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This Week in College Football History: Nov. 25-Dec. 1
This Week in College Football History takes a look back at some of college football's landmark moments over the last 145 years.
Published: 11/22/2013 3:00:00 PM

SMU All-American Bobby Wilson hugs the ball against TCU in the 1935 battle for a Rose Bowl bid and the national championship. Photo provided by SMU Athletics.)

As part of an ongoing series throughout the fall, The National Football Foundation & College Hall of Fame posts This Week in College Football History, which takes a look back at some of college football's landmark moments over the last 145 years. If you choose to use this content in whole or in part, as a courtesy, please credit The National Football Foundation and use the NFF logo, which is available upon request.


Nov. 30, 1935
No. 4 SMU def. No. 1 TCU, 20-14
Ft. Worth, Texas

No. 1 TCU and No. 4 SMU were both undefeated heading into their 1935 matchup, with a Southwest Conference crown, a spot in the Rose Bowl and a likely national title on the line. The game between the crosstown rivals drew national media attention as the game was sent live across the country by the National Broadcasting System and numerous sports writers, including future NFF President, Grantland Rice, attended.  The Mustangs, led by Hall of Fame coach Matty Bell, jumped out to a 14-0 lead on a pair of touchdowns by Hall of Fame halfback Bobby Wilson. College Football Hall of Famer Sammy Baugh was under center for the Horned Frogs as TCU fought its way back to level the score. With less than seven minutes to play in the game, and SMU facing fourth and four, the Mustangs converted a fake punt on a 50-yard pass to Wilson who ran it in for a touchdown and a 20-14 SMU win.


Nov. 25, 1950
Michigan def. No. 8 Ohio State, 9-3
Columbus, Ohio

Arch rivals Michigan and No. 8 Ohio State squared off in the “Snow Bowl” on Nov. 25, 1950. The teams discussed cancelling the game due to the blizzard, but ultimately decided to play in the five-plus inches of snow and gusting winds. Neither team gained a first down in the game with the two squads combining for 45 punts. The Buckeyes scored first recovering a blocked kick and converting the ensuing field goal. Michigan got on the board, blocking an Ohio State kick that rolled out of the back of the end zone for a safety. The Wolverines blocked another punt, falling on it in the end zone for a touchdown and eventual 9-3 victory. With the upset win, Michigan claimed the Big Ten Conference crown and a trip to the 1951 Rose Bowl.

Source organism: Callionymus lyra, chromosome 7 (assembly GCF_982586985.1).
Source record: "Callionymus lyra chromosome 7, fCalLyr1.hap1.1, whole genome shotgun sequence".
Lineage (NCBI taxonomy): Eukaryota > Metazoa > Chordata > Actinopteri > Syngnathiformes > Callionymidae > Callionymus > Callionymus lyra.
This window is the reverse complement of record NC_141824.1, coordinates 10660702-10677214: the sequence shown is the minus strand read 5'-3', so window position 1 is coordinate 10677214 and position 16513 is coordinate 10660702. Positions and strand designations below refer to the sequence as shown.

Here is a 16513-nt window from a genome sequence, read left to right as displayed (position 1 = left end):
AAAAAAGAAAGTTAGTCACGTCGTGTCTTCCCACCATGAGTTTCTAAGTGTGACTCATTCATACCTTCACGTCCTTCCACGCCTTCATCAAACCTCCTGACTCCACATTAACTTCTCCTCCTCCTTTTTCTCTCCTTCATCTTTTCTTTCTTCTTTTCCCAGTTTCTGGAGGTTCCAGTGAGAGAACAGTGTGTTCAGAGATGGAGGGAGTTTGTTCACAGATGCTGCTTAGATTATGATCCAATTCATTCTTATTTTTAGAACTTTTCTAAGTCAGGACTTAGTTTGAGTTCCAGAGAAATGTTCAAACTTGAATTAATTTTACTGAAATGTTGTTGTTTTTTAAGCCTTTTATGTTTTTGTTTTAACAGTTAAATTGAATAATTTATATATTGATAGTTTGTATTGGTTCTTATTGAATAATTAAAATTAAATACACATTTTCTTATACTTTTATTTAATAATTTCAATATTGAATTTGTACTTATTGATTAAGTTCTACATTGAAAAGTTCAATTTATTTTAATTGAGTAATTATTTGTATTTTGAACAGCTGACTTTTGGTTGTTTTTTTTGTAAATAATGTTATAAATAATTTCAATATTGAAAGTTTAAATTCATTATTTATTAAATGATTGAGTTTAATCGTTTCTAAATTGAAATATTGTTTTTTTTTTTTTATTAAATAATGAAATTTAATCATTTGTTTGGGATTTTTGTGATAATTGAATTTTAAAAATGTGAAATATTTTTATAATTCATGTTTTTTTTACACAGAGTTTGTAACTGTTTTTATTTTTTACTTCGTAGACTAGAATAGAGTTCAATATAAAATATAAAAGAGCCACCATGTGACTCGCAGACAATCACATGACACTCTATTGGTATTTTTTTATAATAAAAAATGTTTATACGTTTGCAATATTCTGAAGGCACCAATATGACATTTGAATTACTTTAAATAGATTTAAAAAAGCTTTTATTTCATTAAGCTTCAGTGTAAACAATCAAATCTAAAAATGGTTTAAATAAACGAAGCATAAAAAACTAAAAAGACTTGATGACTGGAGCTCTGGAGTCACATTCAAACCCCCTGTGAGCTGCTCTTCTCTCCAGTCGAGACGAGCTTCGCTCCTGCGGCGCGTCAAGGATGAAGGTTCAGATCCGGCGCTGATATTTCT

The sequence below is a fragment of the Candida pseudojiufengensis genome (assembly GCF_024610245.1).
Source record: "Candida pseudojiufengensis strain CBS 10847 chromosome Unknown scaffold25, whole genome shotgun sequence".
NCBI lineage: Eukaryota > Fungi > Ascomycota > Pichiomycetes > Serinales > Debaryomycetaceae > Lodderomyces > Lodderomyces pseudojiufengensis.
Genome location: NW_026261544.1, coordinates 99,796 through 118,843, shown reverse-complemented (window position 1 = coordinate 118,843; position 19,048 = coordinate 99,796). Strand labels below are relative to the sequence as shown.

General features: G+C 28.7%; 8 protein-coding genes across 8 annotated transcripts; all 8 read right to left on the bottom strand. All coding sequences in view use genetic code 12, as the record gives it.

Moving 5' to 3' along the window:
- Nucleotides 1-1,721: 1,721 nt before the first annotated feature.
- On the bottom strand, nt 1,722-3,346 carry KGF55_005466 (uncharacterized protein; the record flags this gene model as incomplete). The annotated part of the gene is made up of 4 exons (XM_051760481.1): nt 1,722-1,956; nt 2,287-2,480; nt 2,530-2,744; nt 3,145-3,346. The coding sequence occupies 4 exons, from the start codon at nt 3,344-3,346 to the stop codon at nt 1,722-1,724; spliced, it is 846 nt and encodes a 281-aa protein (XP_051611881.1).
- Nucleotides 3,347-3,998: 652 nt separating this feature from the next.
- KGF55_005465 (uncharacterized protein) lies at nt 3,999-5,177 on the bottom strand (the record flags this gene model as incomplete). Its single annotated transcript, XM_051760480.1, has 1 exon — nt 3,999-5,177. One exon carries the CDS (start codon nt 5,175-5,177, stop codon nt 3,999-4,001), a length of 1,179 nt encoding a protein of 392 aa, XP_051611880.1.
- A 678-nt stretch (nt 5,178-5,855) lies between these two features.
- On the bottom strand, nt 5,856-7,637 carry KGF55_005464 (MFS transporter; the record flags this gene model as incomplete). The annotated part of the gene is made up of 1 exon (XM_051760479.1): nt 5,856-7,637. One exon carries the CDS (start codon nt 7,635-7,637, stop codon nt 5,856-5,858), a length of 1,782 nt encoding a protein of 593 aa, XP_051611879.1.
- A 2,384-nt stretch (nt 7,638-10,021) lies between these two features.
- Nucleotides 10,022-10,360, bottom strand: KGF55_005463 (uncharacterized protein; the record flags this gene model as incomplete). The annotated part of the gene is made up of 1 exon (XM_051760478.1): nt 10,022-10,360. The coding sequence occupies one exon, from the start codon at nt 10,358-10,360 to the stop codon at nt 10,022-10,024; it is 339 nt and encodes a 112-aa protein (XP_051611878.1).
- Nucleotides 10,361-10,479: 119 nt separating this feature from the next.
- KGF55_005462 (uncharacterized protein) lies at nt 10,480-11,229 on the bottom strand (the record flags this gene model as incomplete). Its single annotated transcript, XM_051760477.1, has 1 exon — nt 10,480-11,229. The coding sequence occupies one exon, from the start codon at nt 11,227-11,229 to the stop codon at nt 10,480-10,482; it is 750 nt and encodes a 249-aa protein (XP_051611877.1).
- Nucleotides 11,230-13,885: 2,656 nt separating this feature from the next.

Nov. 26, 1998
No. 11 Tulane def. Louisiana Tech, 63-30
New Orleans

No. 11 Tulane scored touchdowns on nine of its first 10 possessions, cruising to victory over in-state rival Louisiana Tech on Thanksgiving Day 1998. Quarterback Shaun King was 19-of-26, passing for 330 yards and three touchdowns and adding 92 yards rushing and another score. Tailback Toney Converse exploded for a career-high 182 yards rushing, tying the school record at four touchdowns. Wide receiver Kerwin Cook also lit up the highlight reel with his nine-catch, 171-yard, two-touchdown performance. With the win, the Green Wave claimed its first conference title since 1949 and first undefeated season since 1929. Tulane completed its perfect season with a 41-27 win over BYU in the Liberty Bowl.

Nov. 27, 1969
No. 14 Mississippi def. Mississippi State, 48-22
Mississippi State, Miss.

The Thanksgiving Day game between in-state rivals Mississippi and Mississippi State was close until the Rebels exploded for 27 points in the fourth quarter. The game was tied 14-14 late in the third quarter when Ole Miss fullback Bo Bowen capped off a 76-yard drive with a 17-yard touchdown burst up the middle. In the Rebels’ fourth quarter scoring spree, Hall of Famer and NFF Chairman Archie Manning threw two touchdowns to wide receiver Vernon Studdard while adding another on the ground. Bulldogs quarterback Tommy Pharr outgained Manning in the air, but his interception that was returned for a touchdown late in the game helped seal Mississippi State’s fate. Hall of Fame coach Johnny Vaught’s Ole Miss Rebels would go on to win the Sugar Bowl over favorite Arkansas.